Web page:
Monday, October 13, 2008
Most influential people of the Open era
Since we're celebrating 40 years of Open tennis, it's appropriate to look at some of the most influential people of the era, so let's get right to work:
1. Gladys Heldman: Billie Jean King is roundly acknowledged as the game-changer in women's tennis, but while she had all the right instincts and ideas, it was Gladys Heldman, a Houston magazine publisher (of the now-defunct World Tennis) who made it possible for Billie Jean to realize her ambitions. An outspoken critic of the status quo, she was also a practical nuts-and-bolts thinker and risk-taker who backed the fledgling Virginia Slims tour.
Heldman saw the legitimacy of King's ambitions, and the market for a women's tour. Heldman got along with men and could butt heads with the best of them. She cracked the old-boy network and convinced the movers and shakers of the value and potential of the cause. She raised enough cash and came up with the strategy to launch what would become the world's most successful (by far) women's pro sport. King was the frontwoman, but Heldman was the one who made it happen.
2. Mark McCormack: He was the founder of IMG, the enormous sports marketing firm. Tennis was very lucky he had a penchant for individual sports. McCormack, whose first client was golfer Arnold Palmer, single-handedly invented the role of the sports agent. He added Australian tennis icon Rod Laver to his list of clients early on, and his roster of tennis stars expanded virally, ultimately including legends Bjorn Borg, Ilie Nastase, Evonne Goolagong, Monica Seles and Pete Sampras.
But McCormack might have exerted an even greater influence on tennis via his gradual entry into areas like tournament promotion and the management of rights (including broadcast). IMG ultimately represented not just Borg, but Wimbledon itself, and the strategies McCormack pursued on behalf of his players, along with his expertise in marketing and promotion, exerted a constant influence on how the game was administered and run.
3. Philippe Chatrier: A former international-grade tennis player and journalist, Chatrier is the individual most responsible for the tennis boom in Europe. Today, the continent has eclipsed the U.S. and Australia as the wellspring of the game. American tennis fans can only drool over the extent to which tennis is a mainstream sport in Europe.
Chatrier took over the French Tennis Federation in 1973, and his first order of business was to re-invent Roland Garros -- once seen as merely the European Championships on Clay -- into a co-equal of the other three Grand Slam events. You have him to thank for a new world order that values clay-court tennis as highly as tennis on any other surface.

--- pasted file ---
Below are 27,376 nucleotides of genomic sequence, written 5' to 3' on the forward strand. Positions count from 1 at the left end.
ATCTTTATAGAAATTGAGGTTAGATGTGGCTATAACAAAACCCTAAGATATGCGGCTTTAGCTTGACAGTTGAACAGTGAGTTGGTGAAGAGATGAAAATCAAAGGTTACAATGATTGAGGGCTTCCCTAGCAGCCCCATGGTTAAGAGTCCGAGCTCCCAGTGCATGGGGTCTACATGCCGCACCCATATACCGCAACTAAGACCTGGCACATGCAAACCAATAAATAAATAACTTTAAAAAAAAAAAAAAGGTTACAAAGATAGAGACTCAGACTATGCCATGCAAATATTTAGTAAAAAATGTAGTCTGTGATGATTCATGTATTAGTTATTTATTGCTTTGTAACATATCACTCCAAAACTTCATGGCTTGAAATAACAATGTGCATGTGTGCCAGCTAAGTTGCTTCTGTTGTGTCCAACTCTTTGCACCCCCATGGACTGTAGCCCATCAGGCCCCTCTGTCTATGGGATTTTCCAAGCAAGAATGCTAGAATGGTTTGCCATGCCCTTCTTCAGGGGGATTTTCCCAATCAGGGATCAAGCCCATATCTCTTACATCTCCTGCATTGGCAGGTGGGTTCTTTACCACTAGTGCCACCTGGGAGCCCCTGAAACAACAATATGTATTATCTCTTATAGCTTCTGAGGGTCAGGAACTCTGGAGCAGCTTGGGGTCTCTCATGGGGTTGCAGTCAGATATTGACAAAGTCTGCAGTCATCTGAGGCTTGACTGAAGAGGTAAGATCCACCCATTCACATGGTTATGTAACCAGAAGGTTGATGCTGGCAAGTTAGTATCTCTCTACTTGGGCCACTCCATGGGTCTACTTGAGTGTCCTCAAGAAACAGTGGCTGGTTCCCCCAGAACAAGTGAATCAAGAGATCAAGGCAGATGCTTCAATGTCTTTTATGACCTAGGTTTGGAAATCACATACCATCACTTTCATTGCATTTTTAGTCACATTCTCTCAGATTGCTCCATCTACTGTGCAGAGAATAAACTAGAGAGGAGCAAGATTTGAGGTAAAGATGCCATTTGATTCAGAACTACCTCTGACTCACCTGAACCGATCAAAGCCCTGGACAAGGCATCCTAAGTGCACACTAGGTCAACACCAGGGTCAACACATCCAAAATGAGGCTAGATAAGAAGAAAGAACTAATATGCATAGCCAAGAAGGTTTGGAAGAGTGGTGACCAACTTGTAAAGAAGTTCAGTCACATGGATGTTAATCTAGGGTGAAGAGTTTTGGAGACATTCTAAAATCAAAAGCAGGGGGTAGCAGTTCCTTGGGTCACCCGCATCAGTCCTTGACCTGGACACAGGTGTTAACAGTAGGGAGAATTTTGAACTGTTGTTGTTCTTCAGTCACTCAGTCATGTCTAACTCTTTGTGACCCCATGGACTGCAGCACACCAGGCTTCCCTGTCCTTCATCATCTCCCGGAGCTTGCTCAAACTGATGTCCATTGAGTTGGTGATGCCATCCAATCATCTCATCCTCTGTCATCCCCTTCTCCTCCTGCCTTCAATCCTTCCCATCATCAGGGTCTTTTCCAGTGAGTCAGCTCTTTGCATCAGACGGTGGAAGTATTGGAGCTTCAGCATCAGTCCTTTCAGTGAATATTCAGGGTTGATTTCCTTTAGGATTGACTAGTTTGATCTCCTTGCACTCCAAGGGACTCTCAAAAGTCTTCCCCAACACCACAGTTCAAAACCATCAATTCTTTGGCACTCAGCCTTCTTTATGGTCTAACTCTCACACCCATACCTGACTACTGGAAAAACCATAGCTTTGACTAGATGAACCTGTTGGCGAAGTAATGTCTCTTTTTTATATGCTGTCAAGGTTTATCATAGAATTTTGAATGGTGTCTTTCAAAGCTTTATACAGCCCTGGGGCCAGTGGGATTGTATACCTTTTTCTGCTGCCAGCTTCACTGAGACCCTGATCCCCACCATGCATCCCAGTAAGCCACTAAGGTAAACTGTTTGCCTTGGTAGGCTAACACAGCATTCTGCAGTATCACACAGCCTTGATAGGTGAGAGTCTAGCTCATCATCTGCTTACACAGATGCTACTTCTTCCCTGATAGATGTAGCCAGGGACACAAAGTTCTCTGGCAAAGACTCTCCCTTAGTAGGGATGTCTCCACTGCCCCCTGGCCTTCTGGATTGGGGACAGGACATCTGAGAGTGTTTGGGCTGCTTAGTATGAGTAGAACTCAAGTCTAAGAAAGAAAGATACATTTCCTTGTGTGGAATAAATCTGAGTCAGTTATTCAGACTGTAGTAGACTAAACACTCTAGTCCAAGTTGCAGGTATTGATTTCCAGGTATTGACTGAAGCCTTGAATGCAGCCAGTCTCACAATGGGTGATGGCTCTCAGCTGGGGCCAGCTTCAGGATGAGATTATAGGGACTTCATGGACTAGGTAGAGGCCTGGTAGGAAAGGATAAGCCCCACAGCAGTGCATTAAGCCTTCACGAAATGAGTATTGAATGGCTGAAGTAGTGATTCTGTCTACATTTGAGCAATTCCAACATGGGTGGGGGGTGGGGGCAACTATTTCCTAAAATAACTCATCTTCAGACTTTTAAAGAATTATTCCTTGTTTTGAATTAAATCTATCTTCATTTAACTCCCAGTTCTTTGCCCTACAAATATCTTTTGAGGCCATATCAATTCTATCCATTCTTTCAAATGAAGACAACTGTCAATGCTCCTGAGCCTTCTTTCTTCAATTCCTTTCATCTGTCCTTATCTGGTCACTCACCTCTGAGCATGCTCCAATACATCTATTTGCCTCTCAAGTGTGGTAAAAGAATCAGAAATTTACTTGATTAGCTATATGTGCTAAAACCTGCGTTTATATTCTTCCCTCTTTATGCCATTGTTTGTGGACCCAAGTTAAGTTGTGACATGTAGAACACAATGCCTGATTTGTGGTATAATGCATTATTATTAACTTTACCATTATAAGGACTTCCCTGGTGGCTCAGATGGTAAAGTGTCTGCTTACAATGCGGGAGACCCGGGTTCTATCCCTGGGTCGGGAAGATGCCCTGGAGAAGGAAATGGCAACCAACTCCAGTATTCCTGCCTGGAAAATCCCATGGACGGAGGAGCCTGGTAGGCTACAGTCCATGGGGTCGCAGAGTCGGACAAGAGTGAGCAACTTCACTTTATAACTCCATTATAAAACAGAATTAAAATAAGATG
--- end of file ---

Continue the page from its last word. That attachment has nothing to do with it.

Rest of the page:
4. Slew Hester: The U.S. created the tennis boom (with a whole lot of help from a bunch of Aussies named Laver, Rosewall, Newcombe and Roche), and until Andre Agassi retired, it still represented the gold standard in the world game. That makes it easy to overlook what a profound and bold move it was for former USTA president Slew Hester to turn his back on the Wimbledon model and embrace and promote tennis as a broadly popular sport.
But that's just what this gruff, charming, visionary former oil wildcatter from Jackson, Miss., accomplished in 1978, when he decided to move the U.S. Open from a private club (much like Wimbledon's host All-England Club) to a public park and thereby promote tennis in a new way to an expanding audience in a new place. For about the next two decades, the U.S. Open was a perfect counterbalance to Wimbledon, which kept alive the elitist appeal of the game while its American counterpart seeded the ground for a much larger fan base.
5. Arthur Ashe: The not-so-sexy truth about choosing most influential figures is that they are almost always men and women of commerce (McCormack) or great administrative ability (Chatrier). But Ashe is no feel-good selection -- he's my deeply felt selection, which is a very different thing.
Ashe had an enormous impact on the game -- as a player, a politician (in the ATP), a role model (it's very possible that without Ashe, Venus and Serena Williams would not have started playing tennis) and, perhaps most importantly, a cultural icon who never disavowed or turned his back on the sport. The only player in his league as a cultural figure is Billie Jean King, but Ashe's reach, intellectual contributions and stature in the eyes of the rest of the world are greater.